Through Thick and Thin

//Through Thick and Thin

Through Thick and Thin


I learned today that the phrase “through thick and thin” is one of the older expressions in the English language.

Maybe it’s because people have always looked for a way to define struggles, as well as good times. I’ve used the phrase plenty, but have never thought about an institution–like camp–being thick or thin until today when I read a column by David Brooks about “thick Institutions” and the impressions they have on us as he recounted his work at summer camp.

Thick Institutions

He argues in his op-ed that thick institutions leave a mark on people, while thin ones “pass through you with scarcely a memory.” Some of the characteristics of a thick institution, Brooks says, include memorable physical locations, a set of collective rituals, shared tasks, a sacred history, music as a part of daily life. Sounds a lot like Camp Mishawaka.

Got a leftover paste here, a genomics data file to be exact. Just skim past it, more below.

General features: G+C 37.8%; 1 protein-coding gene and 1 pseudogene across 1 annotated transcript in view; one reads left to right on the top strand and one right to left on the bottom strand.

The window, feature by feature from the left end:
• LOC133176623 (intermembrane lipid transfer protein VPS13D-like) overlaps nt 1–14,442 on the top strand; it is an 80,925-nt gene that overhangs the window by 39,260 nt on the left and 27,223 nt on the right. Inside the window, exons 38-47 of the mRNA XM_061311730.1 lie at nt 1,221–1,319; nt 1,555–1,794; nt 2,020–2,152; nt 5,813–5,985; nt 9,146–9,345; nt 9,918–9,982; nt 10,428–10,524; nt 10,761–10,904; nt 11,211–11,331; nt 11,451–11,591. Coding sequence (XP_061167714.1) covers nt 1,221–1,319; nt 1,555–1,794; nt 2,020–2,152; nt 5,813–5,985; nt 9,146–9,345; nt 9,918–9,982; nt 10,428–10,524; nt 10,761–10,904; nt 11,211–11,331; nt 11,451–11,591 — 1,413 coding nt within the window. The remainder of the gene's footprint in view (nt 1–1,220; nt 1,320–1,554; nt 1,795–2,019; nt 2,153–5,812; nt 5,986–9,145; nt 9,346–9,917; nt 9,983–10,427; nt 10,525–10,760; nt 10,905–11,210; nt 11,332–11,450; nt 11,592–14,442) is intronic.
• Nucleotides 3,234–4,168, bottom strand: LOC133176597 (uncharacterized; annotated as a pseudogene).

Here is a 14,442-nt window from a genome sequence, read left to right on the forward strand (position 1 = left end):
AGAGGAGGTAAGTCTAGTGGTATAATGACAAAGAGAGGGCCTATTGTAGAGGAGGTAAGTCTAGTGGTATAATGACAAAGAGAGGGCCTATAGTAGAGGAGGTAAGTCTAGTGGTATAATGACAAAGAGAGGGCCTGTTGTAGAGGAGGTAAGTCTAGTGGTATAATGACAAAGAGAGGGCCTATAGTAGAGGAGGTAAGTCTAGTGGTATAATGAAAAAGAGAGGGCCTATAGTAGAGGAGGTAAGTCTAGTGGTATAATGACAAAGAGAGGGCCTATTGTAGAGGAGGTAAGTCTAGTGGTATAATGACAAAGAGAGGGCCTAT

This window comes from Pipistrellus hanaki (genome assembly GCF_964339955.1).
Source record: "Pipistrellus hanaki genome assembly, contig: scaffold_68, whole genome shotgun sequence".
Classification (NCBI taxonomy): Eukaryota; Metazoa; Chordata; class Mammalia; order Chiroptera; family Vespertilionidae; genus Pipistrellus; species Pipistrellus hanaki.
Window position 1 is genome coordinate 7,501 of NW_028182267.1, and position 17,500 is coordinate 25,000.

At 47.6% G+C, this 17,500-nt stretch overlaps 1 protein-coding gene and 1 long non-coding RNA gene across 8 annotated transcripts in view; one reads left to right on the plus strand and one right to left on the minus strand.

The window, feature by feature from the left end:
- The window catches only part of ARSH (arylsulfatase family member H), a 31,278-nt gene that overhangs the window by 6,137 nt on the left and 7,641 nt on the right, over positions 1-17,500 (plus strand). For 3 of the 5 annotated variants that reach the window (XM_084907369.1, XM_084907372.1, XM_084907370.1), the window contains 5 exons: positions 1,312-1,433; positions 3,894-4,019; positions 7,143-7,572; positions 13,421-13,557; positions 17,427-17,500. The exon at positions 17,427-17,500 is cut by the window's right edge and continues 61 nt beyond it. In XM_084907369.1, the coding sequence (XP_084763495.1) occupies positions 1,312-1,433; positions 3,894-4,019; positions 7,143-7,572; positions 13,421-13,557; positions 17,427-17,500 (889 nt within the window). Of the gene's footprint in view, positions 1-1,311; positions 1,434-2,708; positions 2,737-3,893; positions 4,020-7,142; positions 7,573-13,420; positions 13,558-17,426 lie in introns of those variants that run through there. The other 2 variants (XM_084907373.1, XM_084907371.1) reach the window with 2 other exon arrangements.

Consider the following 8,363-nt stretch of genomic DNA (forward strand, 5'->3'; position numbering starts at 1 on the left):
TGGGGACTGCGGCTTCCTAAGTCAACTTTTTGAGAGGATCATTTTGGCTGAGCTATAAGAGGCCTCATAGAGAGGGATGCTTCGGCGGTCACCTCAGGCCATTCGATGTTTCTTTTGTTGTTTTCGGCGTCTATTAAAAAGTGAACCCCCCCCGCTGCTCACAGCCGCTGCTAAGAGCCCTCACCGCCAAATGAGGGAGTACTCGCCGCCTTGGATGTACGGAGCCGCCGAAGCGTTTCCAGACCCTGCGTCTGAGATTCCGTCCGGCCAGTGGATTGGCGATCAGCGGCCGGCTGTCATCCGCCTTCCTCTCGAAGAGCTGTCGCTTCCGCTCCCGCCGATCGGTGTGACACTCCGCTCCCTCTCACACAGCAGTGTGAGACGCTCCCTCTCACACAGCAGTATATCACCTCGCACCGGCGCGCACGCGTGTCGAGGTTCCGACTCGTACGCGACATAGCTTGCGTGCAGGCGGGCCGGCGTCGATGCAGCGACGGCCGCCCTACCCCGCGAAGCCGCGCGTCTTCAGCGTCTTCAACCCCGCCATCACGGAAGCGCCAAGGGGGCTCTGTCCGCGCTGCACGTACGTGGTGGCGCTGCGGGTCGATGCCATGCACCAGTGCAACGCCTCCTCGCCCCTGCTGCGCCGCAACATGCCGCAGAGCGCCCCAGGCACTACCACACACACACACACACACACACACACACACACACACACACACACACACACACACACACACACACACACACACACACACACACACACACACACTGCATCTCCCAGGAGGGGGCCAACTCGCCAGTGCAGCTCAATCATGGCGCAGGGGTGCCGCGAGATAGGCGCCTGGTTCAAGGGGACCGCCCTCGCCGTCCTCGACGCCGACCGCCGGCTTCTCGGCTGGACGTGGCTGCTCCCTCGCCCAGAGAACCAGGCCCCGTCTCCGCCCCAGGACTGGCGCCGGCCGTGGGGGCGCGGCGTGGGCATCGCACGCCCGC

Let’s change our thinking.

For years I have tried to convey to staff that at Camp it is not an either/or proposition. It’s not a question of who benefits from the kindness of a staff member- everyone does. It’s not a zero-sum game: service to others and to one’s self are not mutually exclusive. As Brooks puts it, “in a thick organization, selfishness and selflessness marry. It fulfills your purpose to help others have a good day.”

So, have a great day and find a way to help another human do the same. You just might find that you are back at Camp, even for just a moment.

Steve Purdum, Executive Director



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